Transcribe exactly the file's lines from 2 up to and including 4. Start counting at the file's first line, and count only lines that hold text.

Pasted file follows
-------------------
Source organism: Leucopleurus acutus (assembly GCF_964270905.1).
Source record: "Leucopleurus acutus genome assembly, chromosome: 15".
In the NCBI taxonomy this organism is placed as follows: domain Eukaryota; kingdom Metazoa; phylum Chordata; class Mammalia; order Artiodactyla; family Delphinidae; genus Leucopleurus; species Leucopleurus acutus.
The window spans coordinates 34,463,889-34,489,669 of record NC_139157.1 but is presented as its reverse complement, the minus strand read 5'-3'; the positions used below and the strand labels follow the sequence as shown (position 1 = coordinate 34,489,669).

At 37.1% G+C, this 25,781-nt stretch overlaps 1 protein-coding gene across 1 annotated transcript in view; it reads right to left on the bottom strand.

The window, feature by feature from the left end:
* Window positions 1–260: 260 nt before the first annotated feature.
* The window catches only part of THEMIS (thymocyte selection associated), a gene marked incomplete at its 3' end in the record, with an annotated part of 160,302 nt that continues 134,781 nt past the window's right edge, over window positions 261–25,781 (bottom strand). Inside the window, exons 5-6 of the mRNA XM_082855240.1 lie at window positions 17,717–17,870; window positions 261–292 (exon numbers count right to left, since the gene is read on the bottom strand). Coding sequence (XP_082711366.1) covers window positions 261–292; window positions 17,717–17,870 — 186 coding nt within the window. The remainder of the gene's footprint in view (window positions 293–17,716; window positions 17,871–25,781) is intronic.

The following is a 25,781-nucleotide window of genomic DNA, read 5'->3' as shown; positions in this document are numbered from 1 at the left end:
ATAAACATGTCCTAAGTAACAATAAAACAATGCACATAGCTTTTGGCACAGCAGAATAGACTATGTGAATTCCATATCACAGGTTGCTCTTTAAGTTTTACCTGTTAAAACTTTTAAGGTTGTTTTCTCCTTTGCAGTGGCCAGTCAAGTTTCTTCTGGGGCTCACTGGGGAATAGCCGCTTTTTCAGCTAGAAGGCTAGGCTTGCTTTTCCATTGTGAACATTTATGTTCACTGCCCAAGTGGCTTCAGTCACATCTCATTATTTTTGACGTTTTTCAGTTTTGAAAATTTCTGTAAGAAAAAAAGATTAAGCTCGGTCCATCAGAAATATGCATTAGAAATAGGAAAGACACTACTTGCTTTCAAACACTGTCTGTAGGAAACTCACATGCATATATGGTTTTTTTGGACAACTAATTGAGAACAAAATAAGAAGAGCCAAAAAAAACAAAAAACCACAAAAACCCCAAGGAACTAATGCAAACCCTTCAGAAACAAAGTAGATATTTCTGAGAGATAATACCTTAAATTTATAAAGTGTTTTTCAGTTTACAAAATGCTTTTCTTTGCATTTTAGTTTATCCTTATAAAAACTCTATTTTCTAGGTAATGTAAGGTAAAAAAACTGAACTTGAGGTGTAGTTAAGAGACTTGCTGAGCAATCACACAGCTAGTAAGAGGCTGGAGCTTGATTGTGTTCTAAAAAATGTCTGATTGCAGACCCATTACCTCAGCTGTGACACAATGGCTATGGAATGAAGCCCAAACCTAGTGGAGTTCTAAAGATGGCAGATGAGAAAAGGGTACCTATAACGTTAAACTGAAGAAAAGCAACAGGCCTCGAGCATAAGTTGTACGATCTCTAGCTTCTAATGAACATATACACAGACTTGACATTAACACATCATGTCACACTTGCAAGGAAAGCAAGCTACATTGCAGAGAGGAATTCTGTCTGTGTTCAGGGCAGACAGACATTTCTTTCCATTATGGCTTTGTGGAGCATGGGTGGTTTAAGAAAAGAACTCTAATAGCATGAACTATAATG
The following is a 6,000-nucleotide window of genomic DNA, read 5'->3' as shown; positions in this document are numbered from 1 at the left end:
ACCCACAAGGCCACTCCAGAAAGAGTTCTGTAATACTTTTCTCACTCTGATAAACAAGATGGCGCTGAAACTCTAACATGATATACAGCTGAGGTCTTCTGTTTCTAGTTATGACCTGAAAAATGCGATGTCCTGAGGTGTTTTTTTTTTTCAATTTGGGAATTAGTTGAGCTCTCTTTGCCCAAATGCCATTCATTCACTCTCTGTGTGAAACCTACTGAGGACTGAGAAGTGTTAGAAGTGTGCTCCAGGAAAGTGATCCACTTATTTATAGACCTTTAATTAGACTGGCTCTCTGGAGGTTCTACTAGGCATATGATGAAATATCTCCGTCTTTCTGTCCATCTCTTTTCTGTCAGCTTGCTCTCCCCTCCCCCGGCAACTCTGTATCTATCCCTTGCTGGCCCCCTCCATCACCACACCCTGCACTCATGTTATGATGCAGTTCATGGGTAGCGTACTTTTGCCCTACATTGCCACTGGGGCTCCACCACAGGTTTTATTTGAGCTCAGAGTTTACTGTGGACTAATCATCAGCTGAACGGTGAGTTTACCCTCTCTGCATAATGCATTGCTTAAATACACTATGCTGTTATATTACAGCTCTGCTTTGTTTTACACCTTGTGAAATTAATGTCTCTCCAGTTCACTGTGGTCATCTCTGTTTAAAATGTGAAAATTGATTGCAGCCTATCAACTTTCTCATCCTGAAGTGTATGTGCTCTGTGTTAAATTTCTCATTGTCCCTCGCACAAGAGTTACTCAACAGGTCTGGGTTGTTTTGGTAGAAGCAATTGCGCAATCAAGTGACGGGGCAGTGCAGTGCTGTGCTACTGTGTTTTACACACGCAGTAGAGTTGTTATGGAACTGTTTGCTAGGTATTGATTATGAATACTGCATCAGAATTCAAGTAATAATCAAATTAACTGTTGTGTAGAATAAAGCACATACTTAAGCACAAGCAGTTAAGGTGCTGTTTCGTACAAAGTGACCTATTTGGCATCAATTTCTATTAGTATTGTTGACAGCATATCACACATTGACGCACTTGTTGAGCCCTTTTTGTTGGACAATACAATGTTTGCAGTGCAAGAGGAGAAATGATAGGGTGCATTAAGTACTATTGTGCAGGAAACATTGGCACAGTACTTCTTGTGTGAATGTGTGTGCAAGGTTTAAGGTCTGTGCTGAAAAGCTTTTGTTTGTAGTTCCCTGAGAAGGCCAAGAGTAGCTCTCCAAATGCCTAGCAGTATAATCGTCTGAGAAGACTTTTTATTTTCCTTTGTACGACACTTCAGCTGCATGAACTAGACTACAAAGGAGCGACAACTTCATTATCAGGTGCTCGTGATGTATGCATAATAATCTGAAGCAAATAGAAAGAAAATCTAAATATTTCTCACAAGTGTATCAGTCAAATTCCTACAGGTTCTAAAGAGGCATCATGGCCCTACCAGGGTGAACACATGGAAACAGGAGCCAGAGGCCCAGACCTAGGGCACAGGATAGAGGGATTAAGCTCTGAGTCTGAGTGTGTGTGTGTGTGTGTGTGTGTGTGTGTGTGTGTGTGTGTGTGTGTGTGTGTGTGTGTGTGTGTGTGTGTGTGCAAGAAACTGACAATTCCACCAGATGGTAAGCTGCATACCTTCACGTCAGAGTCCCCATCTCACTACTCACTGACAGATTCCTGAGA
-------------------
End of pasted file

Source record: "Leucopleurus acutus genome assembly, chromosome: 15".
In the NCBI taxonomy this organism is placed as follows: domain Eukaryota; kingdom Metazoa; phylum Chordata; class Mammalia; order Artiodactyla; family Delphinidae; genus Leucopleurus; species Leucopleurus acutus.
The window spans coordinates 34,463,889-34,489,669 of record NC_139157.1 but is presented as its reverse complement, the minus strand read 5'-3'; the positions used below and the strand labels follow the sequence as shown (position 1 = coordinate 34,489,669).